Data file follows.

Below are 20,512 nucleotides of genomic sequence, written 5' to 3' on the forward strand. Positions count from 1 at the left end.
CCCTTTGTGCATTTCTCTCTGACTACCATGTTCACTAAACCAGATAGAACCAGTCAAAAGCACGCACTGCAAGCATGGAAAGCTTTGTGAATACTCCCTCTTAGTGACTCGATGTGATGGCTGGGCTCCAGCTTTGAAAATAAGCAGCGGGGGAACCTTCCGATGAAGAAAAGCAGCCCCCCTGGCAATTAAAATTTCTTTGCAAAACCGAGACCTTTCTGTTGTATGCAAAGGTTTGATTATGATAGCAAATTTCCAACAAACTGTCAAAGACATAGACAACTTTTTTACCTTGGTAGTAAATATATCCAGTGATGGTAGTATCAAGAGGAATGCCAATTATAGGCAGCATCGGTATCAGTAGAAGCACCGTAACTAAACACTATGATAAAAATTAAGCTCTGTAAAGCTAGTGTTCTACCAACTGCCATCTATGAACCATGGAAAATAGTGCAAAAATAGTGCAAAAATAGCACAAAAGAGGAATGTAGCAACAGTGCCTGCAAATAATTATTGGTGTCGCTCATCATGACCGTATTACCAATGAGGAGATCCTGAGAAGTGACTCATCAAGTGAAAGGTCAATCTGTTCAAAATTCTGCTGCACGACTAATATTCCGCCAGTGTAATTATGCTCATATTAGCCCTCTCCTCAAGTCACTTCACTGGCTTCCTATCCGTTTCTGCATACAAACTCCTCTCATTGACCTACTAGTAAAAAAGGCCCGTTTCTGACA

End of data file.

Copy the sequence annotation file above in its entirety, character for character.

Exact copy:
Below are 20,512 nucleotides of genomic sequence, written 5' to 3' on the forward strand. Positions count from 1 at the left end.
CCCTTTGTGCATTTCTCTCTGACTACCATGTTCACTAAACCAGATAGAACCAGTCAAAAGCACGCACTGCAAGCATGGAAAGCTTTGTGAATACTCCCTCTTAGTGACTCGATGTGATGGCTGGGCTCCAGCTTTGAAAATAAGCAGCGGGGGAACCTTCCGATGAAGAAAAGCAGCCCCCCTGGCAATTAAAATTTCTTTGCAAAACCGAGACCTTTCTGTTGTATGCAAAGGTTTGATTATGATAGCAAATTTCCAACAAACTGTCAAAGACATAGACAACTTTTTTACCTTGGTAGTAAATATATCCAGTGATGGTAGTATCAAGAGGAATGCCAATTATAGGCAGCATCGGTATCAGTAGAAGCACCGTAACTAAACACTATGATAAAAATTAAGCTCTGTAAAGCTAGTGTTCTACCAACTGCCATCTATGAACCATGGAAAATAGTGCAAAAATAGTGCAAAAATAGCACAAAAGAGGAATGTAGCAACAGTGCCTGCAAATAATTATTGGTGTCGCTCATCATGACCGTATTACCAATGAGGAGATCCTGAGAAGTGACTCATCAAGTGAAAGGTCAATCTGTTCAAAATTCTGCTGCACGACTAATATTCCGCCAGTGTAATTATGCTCATATTAGCCCTCTCCTCAAGTCACTTCACTGGCTTCCTATCCGTTTCTGCATACAAACTCCTCTCATTGACCTACTAGTAAAAAAGGCCCGTTTCTGACA